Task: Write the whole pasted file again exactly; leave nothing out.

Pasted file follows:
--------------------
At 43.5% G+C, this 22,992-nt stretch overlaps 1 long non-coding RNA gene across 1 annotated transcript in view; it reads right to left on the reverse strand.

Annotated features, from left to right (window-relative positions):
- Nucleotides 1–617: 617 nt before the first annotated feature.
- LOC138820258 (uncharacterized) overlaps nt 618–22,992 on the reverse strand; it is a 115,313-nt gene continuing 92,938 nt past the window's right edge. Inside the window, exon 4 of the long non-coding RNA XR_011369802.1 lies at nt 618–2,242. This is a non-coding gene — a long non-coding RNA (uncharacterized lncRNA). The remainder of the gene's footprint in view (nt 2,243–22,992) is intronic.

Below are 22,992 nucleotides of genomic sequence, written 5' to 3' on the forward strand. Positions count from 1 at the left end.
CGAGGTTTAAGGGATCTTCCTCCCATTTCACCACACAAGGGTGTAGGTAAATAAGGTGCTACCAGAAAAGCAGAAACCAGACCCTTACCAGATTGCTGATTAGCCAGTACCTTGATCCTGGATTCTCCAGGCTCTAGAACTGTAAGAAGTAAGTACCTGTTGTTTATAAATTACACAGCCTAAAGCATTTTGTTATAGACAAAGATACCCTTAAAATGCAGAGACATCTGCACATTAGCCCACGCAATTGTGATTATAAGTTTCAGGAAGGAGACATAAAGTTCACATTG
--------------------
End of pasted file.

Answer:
At 43.5% G+C, this 22,992-nt stretch overlaps 1 long non-coding RNA gene across 1 annotated transcript in view; it reads right to left on the reverse strand.

Annotated features, from left to right (window-relative positions):
- Nucleotides 1–617: 617 nt before the first annotated feature.
- LOC138820258 (uncharacterized) overlaps nt 618–22,992 on the reverse strand; it is a 115,313-nt gene continuing 92,938 nt past the window's right edge. Inside the window, exon 4 of the long non-coding RNA XR_011369802.1 lies at nt 618–2,242. This is a non-coding gene — a long non-coding RNA (uncharacterized lncRNA). The remainder of the gene's footprint in view (nt 2,243–22,992) is intronic.

Below are 22,992 nucleotides of genomic sequence, written 5' to 3' on the forward strand. Positions count from 1 at the left end.
CGAGGTTTAAGGGATCTTCCTCCCATTTCACCACACAAGGGTGTAGGTAAATAAGGTGCTACCAGAAAAGCAGAAACCAGACCCTTACCAGATTGCTGATTAGCCAGTACCTTGATCCTGGATTCTCCAGGCTCTAGAACTGTAAGAAGTAAGTACCTGTTGTTTATAAATTACACAGCCTAAAGCATTTTGTTATAGACAAAGATACCCTTAAAATGCAGAGACATCTGCACATTAGCCCACGCAATTGTGATTATAAGTTTCAGGAAGGAGACATAAAGTTCACATTG